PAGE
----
Please Help New English Review
For our donors from the UK:
New English Review
New English Review Facebook Group
Follow New English Review On Twitter
Recent Publications from New English Review Press
Easy Meat
by Peter McLoughlin
The Tongue is Also a Fire
by James Como
Out Into The Beautiful World
by Theodore Dalrymple
Unreading Shakespeare
by David P. Gontar
Islam Through the Looking Glass: The Collected Essays and Reviews of J. B. Kelly, Vol. 3
edited by S. B. Kelly
The Real Nature of Religion
by Rebecca Bynum
As Far As The Eye Can See
by Moshe Dann
Threats of Pain and Ruin
by Theodore Dalrymple
The Oil Cringe of the West: The Collected Essays and Reviews of J.B. Kelly Vol. 2
edited by S.B. Kelly
The Impact of Islam
by Emmet Scott
Sir Walter Scott's Crusades and Other Fantasies
by Ibn Warraq
Fighting the Retreat from Arabia and the Gulf: The Collected Essays and Reviews of J.B. Kelly. Vol. 1
edited by S.B. Kelly
The Literary Culture of France
by J. E. G. Dixon
Hamlet Made Simple and Other Essays
by David P. Gontar
Farewell Fear
by Theodore Dalrymple
The Eagle and The Bible: Lessons in Liberty from Holy Writ
by Kenneth Hanson
The West Speaks
interviews by Jerry Gordon
Mohammed and Charlemagne Revisited: The History of a Controversy
Emmet Scott
Anything Goes
by Theodore Dalrymple
The Left is Seldom Right
by Norman Berdichevsky
Allah is Dead: Why Islam is Not a Religion
by Rebecca Bynum

Sunday, 3 February 2013
Christians Fleeing Syria

From The Christian Post:

Christians in Syria Fleeing Country as Crisis Reaches 'Unprecedented Levels of Horror'

  • (Photo: REUTERS/Momahed Dimashkia)
    Children carry the body of a friend that was killed by shelling during heavy fighting between the Free Syrian Army and the forces of Syrian President Bashar al Assad in Jobar district of Damascus January 25, 2013.
January 30, 2013

As the civil war in Syria has reached "unprecedented levels of horror," according to the U.N., Christians are being forced to flee their homes as avoiding the violent conflict has become less of an option.

"It's a fight to the death which by definition involves killing. No one will win but those who fought from the start will create a desert and then call it victory," Sky News said of the war raging between army forces loyal to Bashar al-Assad and rebels bent on taking down what they say is a tyrannical regime.

The war has swept the entire nation, closing down infrastructure and businesses, and forcing many to choose a side or risk being caught in the crossfire. One of the worst attacks in the country occurred less than two weeks ago, when over 100 people were found slaughtered near the Christian-populated city of Homs. Witnesses blamed forces loyal to President Assad, who allegedly killed civilians they believed were harboring or aiding rebel soldiers.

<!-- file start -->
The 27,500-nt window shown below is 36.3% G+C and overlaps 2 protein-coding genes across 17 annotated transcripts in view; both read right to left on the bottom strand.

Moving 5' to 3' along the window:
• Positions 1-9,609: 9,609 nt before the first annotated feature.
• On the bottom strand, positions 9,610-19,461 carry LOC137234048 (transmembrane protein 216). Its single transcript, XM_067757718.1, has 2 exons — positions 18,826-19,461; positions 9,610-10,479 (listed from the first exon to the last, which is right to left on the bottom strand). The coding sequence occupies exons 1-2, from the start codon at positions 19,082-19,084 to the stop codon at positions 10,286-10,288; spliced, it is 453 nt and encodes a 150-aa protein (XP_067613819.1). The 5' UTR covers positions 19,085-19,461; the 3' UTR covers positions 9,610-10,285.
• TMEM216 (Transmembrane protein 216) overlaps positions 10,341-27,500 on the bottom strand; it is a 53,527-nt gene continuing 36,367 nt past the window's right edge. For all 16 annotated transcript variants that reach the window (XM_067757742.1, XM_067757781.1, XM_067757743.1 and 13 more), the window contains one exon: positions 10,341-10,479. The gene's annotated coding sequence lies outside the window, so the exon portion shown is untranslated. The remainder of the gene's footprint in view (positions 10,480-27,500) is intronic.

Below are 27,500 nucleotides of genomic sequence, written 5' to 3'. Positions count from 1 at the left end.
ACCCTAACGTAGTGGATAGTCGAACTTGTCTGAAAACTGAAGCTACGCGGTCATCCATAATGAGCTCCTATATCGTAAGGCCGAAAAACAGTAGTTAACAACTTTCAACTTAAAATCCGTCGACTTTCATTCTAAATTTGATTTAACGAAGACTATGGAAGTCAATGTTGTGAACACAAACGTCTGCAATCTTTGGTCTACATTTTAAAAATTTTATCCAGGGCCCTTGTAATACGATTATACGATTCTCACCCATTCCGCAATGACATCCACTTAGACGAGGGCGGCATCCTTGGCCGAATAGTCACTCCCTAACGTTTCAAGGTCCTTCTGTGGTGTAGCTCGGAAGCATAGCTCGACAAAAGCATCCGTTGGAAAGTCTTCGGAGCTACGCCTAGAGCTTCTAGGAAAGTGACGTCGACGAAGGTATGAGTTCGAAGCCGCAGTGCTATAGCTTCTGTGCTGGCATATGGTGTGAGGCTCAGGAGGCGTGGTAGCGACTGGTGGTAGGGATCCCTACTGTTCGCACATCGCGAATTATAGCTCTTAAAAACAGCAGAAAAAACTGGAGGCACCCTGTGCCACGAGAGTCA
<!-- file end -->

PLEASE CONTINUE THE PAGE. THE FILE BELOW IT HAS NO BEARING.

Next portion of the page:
Christians make up around 10 percent of the country's predominantly Muslim population, and although they have tried to stay out of the conflict, they are being forced out of their homes by rebels and loyalists; they are facing starvation and lack of medical care, and fleeing to neighboring countries like Lebanon.

Those who stay, meanwhile, see churches burnt down and priests murdered, and they have little means of protecting themselves. While many other sectarian groups have formed militias and physically fought back against the violence, Sky noted that followers of Christ in Syria are predominantly from the merchant class and do not have strongholds where they can hide out.

"The Kurds, Alawites, Druze, Christian, and Shia minorities are all now contemplating and planning for a post-Assad scenario. Of them all, the Christians are the most exposed," the report notes. "No one will win. The people have already lost."

Peace envoy Lakhdar Brahimi told a 15-member UN Security Council on Tuesday: "Unprecedented levels of horror have been reached. The tragedy does not have an end.

"The country is breaking up before everyone's eyes. Only the international community can help, and first and foremost the Security Council.".

The international community has pleaded with President Bashir and rebels to find a peaceful resolution to the conflict, but by all accounts things seem to be getting worse for the people in Syria. The civil war has cost over 60,000 lives so far, a U.N. report noted, and there seems to be no clear indication when the bloody stalemate will end. Civilian casualties keep mounting, and both sides are eager to blame each other for attacks in public places. Restricted access to Syria is also making it hard to establish the legitimacy of claims made by the rebels or the army forces.

"That is why I believe the Security Council simply cannot continue to say: 'We are in disagreement, therefore let's wait for better times.' I think they have to grapple with this problem now," the peace envoy told reporters after the council meeting.

Posted on 02/03/2013 7:49 PM by Hugh Fitzgerald
No comments yet.

Guns, Germs and Steel in Tanzania
The Thinking Person's Safari
Led by Geoffrey Clarfield
Most Recent Posts at The Iconoclast
Search The Iconoclast
Enter text, Go to search:
The Iconoclast Posts by Author
The Iconoclast Archives
sun mon tue wed thu fri sat
1 2 3 4 5 6 7
8 9 10 11 12 13 14
15 16 17 18 19 20 21
22 23 24 25 26 27 28
29 30 31